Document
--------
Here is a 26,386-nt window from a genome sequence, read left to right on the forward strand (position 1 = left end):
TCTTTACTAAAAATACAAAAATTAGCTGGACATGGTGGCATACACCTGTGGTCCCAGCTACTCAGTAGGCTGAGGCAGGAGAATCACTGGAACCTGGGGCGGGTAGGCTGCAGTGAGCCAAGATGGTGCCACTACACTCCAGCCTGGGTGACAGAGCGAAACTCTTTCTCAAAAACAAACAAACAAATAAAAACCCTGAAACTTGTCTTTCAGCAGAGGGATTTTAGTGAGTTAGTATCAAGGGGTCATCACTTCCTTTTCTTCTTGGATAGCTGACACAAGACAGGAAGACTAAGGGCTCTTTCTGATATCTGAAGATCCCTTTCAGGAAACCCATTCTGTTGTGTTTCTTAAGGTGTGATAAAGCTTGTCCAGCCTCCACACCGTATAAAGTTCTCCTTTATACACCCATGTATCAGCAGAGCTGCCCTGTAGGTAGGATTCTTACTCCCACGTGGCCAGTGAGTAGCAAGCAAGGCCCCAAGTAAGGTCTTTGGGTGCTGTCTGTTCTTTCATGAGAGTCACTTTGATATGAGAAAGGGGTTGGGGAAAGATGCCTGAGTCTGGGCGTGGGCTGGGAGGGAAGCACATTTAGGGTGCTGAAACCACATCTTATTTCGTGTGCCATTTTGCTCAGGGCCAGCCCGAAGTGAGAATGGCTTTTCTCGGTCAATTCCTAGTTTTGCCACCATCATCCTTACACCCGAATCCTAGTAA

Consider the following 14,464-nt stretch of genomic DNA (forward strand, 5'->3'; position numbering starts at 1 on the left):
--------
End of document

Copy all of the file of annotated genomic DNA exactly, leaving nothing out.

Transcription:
Here is a 26,386-nt window from a genome sequence, read left to right on the forward strand (position 1 = left end):
TCTTTACTAAAAATACAAAAATTAGCTGGACATGGTGGCATACACCTGTGGTCCCAGCTACTCAGTAGGCTGAGGCAGGAGAATCACTGGAACCTGGGGCGGGTAGGCTGCAGTGAGCCAAGATGGTGCCACTACACTCCAGCCTGGGTGACAGAGCGAAACTCTTTCTCAAAAACAAACAAACAAATAAAAACCCTGAAACTTGTCTTTCAGCAGAGGGATTTTAGTGAGTTAGTATCAAGGGGTCATCACTTCCTTTTCTTCTTGGATAGCTGACACAAGACAGGAAGACTAAGGGCTCTTTCTGATATCTGAAGATCCCTTTCAGGAAACCCATTCTGTTGTGTTTCTTAAGGTGTGATAAAGCTTGTCCAGCCTCCACACCGTATAAAGTTCTCCTTTATACACCCATGTATCAGCAGAGCTGCCCTGTAGGTAGGATTCTTACTCCCACGTGGCCAGTGAGTAGCAAGCAAGGCCCCAAGTAAGGTCTTTGGGTGCTGTCTGTTCTTTCATGAGAGTCACTTTGATATGAGAAAGGGGTTGGGGAAAGATGCCTGAGTCTGGGCGTGGGCTGGGAGGGAAGCACATTTAGGGTGCTGAAACCACATCTTATTTCGTGTGCCATTTTGCTCAGGGCCAGCCCGAAGTGAGAATGGCTTTTCTCGGTCAATTCCTAGTTTTGCCACCATCATCCTTACACCCGAATCCTAGTAA

Consider the following 14,464-nt stretch of genomic DNA (forward strand, 5'->3'; position numbering starts at 1 on the left):